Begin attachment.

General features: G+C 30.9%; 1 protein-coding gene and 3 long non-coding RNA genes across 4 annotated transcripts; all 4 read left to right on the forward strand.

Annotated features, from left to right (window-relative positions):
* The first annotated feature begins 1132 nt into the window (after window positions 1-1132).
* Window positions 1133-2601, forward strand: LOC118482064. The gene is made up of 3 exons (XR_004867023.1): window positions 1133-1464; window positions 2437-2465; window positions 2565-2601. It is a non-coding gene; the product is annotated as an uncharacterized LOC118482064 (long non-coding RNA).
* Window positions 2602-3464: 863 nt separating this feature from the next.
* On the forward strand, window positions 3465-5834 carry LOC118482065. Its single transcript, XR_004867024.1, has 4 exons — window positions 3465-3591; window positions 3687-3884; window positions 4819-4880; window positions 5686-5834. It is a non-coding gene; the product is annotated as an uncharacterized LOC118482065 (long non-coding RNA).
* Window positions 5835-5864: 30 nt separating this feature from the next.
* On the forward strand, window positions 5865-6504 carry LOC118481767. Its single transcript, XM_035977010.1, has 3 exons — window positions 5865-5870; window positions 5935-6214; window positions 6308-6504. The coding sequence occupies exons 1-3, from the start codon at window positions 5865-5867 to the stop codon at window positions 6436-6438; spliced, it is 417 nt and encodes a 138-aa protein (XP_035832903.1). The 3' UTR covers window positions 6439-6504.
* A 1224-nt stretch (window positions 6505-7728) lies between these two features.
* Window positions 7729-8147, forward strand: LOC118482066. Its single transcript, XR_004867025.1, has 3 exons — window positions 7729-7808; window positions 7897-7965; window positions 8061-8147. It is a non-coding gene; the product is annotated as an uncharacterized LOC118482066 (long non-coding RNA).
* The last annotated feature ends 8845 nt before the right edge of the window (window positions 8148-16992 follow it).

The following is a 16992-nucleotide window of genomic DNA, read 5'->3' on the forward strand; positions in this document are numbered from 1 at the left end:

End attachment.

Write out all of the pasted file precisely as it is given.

General features: G+C 30.9%; 1 protein-coding gene and 3 long non-coding RNA genes across 4 annotated transcripts; all 4 read left to right on the forward strand.

Annotated features, from left to right (window-relative positions):
* The first annotated feature begins 1132 nt into the window (after window positions 1-1132).
* Window positions 1133-2601, forward strand: LOC118482064. The gene is made up of 3 exons (XR_004867023.1): window positions 1133-1464; window positions 2437-2465; window positions 2565-2601. It is a non-coding gene; the product is annotated as an uncharacterized LOC118482064 (long non-coding RNA).
* Window positions 2602-3464: 863 nt separating this feature from the next.
* On the forward strand, window positions 3465-5834 carry LOC118482065. Its single transcript, XR_004867024.1, has 4 exons — window positions 3465-3591; window positions 3687-3884; window positions 4819-4880; window positions 5686-5834. It is a non-coding gene; the product is annotated as an uncharacterized LOC118482065 (long non-coding RNA).
* Window positions 5835-5864: 30 nt separating this feature from the next.
* On the forward strand, window positions 5865-6504 carry LOC118481767. Its single transcript, XM_035977010.1, has 3 exons — window positions 5865-5870; window positions 5935-6214; window positions 6308-6504. The coding sequence occupies exons 1-3, from the start codon at window positions 5865-5867 to the stop codon at window positions 6436-6438; spliced, it is 417 nt and encodes a 138-aa protein (XP_035832903.1). The 3' UTR covers window positions 6439-6504.
* A 1224-nt stretch (window positions 6505-7728) lies between these two features.
* Window positions 7729-8147, forward strand: LOC118482066. Its single transcript, XR_004867025.1, has 3 exons — window positions 7729-7808; window positions 7897-7965; window positions 8061-8147. It is a non-coding gene; the product is annotated as an uncharacterized LOC118482066 (long non-coding RNA).
* The last annotated feature ends 8845 nt before the right edge of the window (window positions 8148-16992 follow it).

The following is a 16992-nucleotide window of genomic DNA, read 5'->3' on the forward strand; positions in this document are numbered from 1 at the left end: